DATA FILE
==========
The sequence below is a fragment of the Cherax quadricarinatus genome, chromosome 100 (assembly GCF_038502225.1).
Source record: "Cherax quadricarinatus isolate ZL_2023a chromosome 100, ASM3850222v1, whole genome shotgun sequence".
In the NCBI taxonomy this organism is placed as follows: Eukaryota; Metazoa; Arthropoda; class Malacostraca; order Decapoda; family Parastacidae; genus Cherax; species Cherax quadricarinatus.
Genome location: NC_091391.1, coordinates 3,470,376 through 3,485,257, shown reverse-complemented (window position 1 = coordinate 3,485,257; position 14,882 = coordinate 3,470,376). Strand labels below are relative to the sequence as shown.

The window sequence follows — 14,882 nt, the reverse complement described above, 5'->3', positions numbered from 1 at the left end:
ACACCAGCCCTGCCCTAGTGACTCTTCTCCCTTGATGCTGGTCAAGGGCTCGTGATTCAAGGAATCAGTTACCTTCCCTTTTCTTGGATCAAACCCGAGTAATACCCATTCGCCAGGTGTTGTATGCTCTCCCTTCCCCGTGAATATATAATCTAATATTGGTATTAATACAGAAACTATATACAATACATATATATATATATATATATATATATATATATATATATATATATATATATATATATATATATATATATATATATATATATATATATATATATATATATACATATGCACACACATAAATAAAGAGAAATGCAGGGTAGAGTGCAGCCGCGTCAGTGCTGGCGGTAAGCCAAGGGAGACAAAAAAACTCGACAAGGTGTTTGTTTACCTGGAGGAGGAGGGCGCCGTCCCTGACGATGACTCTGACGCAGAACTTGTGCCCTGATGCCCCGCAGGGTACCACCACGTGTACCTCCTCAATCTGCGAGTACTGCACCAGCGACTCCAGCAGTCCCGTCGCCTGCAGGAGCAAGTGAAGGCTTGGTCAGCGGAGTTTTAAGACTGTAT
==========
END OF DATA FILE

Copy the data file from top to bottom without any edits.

The sequence below is a fragment of the Cherax quadricarinatus genome, chromosome 100 (assembly GCF_038502225.1).
Source record: "Cherax quadricarinatus isolate ZL_2023a chromosome 100, ASM3850222v1, whole genome shotgun sequence".
In the NCBI taxonomy this organism is placed as follows: Eukaryota; Metazoa; Arthropoda; class Malacostraca; order Decapoda; family Parastacidae; genus Cherax; species Cherax quadricarinatus.
Genome location: NC_091391.1, coordinates 3,470,376 through 3,485,257, shown reverse-complemented (window position 1 = coordinate 3,485,257; position 14,882 = coordinate 3,470,376). Strand labels below are relative to the sequence as shown.

The window sequence follows — 14,882 nt, the reverse complement described above, 5'->3', positions numbered from 1 at the left end:
ACACCAGCCCTGCCCTAGTGACTCTTCTCCCTTGATGCTGGTCAAGGGCTCGTGATTCAAGGAATCAGTTACCTTCCCTTTTCTTGGATCAAACCCGAGTAATACCCATTCGCCAGGTGTTGTATGCTCTCCCTTCCCCGTGAATATATAATCTAATATTGGTATTAATACAGAAACTATATACAATACATATATATATATATATATATATATATATATATATATATATATATATATATATATATATATATATATATATATATATATATATATATATATATATATATACATATGCACACACATAAATAAAGAGAAATGCAGGGTAGAGTGCAGCCGCGTCAGTGCTGGCGGTAAGCCAAGGGAGACAAAAAAACTCGACAAGGTGTTTGTTTACCTGGAGGAGGAGGGCGCCGTCCCTGACGATGACTCTGACGCAGAACTTGTGCCCTGATGCCCCGCAGGGTACCACCACGTGTACCTCCTCAATCTGCGAGTACTGCACCAGCGACTCCAGCAGTCCCGTCGCCTGCAGGAGCAAGTGAAGGCTTGGTCAGCGGAGTTTTAAGACTGTAT